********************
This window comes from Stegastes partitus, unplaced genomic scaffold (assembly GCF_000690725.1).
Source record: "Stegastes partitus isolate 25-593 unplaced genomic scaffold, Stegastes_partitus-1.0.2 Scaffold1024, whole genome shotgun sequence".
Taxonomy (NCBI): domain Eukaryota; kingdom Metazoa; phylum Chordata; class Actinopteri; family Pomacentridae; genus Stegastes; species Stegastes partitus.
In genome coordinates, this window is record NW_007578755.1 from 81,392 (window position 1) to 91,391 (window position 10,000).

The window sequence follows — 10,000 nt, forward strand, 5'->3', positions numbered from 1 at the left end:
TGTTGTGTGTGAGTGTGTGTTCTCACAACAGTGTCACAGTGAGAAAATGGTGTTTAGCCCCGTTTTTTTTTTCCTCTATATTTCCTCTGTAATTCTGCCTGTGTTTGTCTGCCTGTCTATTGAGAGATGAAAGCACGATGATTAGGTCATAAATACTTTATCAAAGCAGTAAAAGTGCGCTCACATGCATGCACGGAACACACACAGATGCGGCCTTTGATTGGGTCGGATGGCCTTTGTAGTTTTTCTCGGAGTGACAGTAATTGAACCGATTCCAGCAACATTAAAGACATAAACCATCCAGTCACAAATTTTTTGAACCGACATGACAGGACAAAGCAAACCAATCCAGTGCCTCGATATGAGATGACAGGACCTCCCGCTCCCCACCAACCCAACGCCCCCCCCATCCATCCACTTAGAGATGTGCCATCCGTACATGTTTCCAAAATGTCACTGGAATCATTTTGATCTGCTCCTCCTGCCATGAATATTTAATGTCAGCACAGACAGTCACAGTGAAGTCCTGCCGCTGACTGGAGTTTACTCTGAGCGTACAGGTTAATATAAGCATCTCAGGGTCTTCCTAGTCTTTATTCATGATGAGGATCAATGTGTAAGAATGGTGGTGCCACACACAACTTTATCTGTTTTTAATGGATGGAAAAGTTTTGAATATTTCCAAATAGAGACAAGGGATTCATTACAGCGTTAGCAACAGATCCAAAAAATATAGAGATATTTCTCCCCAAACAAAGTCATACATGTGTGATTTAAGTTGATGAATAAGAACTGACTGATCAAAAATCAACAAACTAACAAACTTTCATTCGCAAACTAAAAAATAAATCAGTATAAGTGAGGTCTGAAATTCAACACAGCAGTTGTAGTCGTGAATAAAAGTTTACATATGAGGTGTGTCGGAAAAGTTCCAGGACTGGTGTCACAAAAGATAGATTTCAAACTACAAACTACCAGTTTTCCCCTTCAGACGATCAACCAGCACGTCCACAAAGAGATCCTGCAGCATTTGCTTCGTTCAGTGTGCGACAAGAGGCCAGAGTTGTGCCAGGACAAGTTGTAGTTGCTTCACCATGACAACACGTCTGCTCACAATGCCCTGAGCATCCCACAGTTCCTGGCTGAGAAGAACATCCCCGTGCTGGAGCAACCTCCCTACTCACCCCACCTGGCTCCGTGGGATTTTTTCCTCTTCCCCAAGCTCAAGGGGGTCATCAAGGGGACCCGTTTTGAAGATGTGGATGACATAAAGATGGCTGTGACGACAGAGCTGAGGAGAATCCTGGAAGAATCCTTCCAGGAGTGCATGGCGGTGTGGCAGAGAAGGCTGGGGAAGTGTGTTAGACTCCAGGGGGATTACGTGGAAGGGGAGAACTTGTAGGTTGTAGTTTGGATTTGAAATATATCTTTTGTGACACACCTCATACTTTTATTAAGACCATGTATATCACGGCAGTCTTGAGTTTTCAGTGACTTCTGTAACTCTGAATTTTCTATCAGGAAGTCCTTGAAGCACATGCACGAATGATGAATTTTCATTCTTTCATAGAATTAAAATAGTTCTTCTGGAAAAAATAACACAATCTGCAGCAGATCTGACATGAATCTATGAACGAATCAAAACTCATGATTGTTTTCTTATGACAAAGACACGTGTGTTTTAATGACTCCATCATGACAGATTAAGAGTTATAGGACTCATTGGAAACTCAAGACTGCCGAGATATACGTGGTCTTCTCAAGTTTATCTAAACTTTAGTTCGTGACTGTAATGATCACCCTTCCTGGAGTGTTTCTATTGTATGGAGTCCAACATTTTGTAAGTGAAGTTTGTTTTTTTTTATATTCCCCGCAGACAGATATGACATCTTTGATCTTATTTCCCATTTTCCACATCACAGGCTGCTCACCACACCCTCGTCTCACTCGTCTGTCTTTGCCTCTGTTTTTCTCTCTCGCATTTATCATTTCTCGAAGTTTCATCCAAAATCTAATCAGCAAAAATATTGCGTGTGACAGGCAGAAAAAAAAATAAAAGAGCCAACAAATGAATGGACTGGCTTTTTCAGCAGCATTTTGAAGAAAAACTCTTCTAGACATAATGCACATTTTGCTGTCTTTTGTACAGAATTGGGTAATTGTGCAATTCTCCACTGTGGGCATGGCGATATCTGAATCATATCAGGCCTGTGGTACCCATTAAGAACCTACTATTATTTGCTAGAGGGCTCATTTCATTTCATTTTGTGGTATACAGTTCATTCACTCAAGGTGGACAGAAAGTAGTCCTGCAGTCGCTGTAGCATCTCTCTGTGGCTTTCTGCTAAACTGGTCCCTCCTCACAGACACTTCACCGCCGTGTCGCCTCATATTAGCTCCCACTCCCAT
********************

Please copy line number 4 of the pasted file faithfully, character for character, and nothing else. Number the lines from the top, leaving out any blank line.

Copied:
In genome coordinates, this window is record NW_007578755.1 from 81,392 (window position 1) to 91,391 (window position 10,000).